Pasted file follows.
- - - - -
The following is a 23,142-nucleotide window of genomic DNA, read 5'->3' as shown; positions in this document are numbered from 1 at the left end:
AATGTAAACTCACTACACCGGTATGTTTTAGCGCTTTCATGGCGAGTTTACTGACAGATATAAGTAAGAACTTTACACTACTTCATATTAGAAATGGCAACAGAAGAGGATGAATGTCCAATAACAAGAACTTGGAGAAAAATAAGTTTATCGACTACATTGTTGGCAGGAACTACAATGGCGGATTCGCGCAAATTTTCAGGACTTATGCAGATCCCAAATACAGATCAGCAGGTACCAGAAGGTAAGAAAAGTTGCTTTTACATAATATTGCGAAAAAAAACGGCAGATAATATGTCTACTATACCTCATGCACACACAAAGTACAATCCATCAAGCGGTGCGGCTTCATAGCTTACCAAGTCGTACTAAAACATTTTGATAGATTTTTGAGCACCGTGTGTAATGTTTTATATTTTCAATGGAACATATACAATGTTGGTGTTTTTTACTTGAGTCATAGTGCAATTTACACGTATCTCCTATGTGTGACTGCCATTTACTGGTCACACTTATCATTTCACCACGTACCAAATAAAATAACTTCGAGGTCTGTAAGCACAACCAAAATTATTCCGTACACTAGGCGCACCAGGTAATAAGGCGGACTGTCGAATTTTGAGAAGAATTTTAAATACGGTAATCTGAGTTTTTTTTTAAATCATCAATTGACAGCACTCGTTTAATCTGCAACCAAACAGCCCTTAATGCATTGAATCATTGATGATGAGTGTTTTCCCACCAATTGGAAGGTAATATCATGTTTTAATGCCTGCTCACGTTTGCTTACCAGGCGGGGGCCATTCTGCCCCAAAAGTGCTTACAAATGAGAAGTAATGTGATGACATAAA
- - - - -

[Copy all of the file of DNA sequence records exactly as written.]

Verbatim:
The following is a 23,142-nucleotide window of genomic DNA, read 5'->3' as shown; positions in this document are numbered from 1 at the left end:
AATGTAAACTCACTACACCGGTATGTTTTAGCGCTTTCATGGCGAGTTTACTGACAGATATAAGTAAGAACTTTACACTACTTCATATTAGAAATGGCAACAGAAGAGGATGAATGTCCAATAACAAGAACTTGGAGAAAAATAAGTTTATCGACTACATTGTTGGCAGGAACTACAATGGCGGATTCGCGCAAATTTTCAGGACTTATGCAGATCCCAAATACAGATCAGCAGGTACCAGAAGGTAAGAAAAGTTGCTTTTACATAATATTGCGAAAAAAAACGGCAGATAATATGTCTACTATACCTCATGCACACACAAAGTACAATCCATCAAGCGGTGCGGCTTCATAGCTTACCAAGTCGTACTAAAACATTTTGATAGATTTTTGAGCACCGTGTGTAATGTTTTATATTTTCAATGGAACATATACAATGTTGGTGTTTTTTACTTGAGTCATAGTGCAATTTACACGTATCTCCTATGTGTGACTGCCATTTACTGGTCACACTTATCATTTCACCACGTACCAAATAAAATAACTTCGAGGTCTGTAAGCACAACCAAAATTATTCCGTACACTAGGCGCACCAGGTAATAAGGCGGACTGTCGAATTTTGAGAAGAATTTTAAATACGGTAATCTGAGTTTTTTTTTAAATCATCAATTGACAGCACTCGTTTAATCTGCAACCAAACAGCCCTTAATGCATTGAATCATTGATGATGAGTGTTTTCCCACCAATTGGAAGGTAATATCATGTTTTAATGCCTGCTCACGTTTGCTTACCAGGCGGGGGCCATTCTGCCCCAAAAGTGCTTACAAATGAGAAGTAATGTGATGACATAAA